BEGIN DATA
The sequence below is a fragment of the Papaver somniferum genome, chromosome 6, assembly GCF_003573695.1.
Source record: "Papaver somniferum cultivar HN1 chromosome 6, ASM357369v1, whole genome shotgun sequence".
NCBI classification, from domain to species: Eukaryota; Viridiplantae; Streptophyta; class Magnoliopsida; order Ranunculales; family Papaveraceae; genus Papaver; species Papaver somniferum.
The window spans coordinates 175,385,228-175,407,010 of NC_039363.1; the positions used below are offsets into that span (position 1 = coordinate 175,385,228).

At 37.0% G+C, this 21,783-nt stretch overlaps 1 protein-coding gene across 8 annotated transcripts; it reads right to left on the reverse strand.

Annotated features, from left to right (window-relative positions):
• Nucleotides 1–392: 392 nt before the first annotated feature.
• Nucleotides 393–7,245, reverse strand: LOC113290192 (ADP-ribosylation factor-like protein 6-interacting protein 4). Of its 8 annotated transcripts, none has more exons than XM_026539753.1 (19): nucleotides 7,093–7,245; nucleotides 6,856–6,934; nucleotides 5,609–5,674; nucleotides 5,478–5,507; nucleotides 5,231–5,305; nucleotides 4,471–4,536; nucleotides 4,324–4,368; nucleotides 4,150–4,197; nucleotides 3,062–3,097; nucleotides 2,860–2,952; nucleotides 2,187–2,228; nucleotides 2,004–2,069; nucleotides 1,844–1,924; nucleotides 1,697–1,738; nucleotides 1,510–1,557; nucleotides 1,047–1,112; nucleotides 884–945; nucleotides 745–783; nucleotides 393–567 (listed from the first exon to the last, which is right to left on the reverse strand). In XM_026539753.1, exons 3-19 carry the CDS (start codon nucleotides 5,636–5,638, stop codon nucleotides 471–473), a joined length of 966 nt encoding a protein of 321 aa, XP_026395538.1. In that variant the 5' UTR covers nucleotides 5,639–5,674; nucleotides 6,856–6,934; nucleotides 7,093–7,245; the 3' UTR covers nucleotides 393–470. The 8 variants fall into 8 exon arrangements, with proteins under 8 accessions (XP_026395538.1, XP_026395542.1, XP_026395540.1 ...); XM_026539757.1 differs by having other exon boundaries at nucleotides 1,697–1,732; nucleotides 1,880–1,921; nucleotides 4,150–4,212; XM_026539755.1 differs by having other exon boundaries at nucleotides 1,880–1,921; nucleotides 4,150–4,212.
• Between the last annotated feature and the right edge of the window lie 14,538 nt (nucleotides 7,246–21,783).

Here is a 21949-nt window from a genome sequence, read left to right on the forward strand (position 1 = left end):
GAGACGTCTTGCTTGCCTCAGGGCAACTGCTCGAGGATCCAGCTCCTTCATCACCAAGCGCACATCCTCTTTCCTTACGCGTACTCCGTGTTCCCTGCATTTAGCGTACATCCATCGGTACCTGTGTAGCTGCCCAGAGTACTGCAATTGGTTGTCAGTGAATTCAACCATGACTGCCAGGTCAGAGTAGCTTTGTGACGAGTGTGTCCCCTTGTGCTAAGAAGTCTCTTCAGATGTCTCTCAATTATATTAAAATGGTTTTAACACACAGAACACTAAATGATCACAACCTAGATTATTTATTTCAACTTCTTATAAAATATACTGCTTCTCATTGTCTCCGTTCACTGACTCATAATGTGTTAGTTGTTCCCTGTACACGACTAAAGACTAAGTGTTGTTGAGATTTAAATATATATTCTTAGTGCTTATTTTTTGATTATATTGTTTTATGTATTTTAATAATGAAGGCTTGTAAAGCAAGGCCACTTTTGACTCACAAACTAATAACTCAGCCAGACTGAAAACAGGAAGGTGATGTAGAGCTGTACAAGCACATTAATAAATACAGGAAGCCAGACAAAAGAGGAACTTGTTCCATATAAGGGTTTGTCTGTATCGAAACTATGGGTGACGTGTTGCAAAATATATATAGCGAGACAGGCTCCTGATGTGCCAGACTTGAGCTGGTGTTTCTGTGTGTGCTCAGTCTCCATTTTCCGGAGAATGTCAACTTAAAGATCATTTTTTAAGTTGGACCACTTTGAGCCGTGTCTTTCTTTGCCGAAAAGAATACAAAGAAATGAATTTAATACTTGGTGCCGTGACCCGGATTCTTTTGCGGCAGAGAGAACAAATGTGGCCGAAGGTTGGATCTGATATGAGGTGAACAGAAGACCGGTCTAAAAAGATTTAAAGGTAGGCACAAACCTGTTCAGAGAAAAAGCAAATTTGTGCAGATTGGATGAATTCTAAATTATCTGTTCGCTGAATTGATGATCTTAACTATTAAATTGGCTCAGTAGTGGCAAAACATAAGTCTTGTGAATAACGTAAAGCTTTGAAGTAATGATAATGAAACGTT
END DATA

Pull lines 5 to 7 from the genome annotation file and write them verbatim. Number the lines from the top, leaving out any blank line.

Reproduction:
At 37.0% G+C, this 21,783-nt stretch overlaps 1 protein-coding gene across 8 annotated transcripts; it reads right to left on the reverse strand.

Annotated features, from left to right (window-relative positions):
• Nucleotides 1–392: 392 nt before the first annotated feature.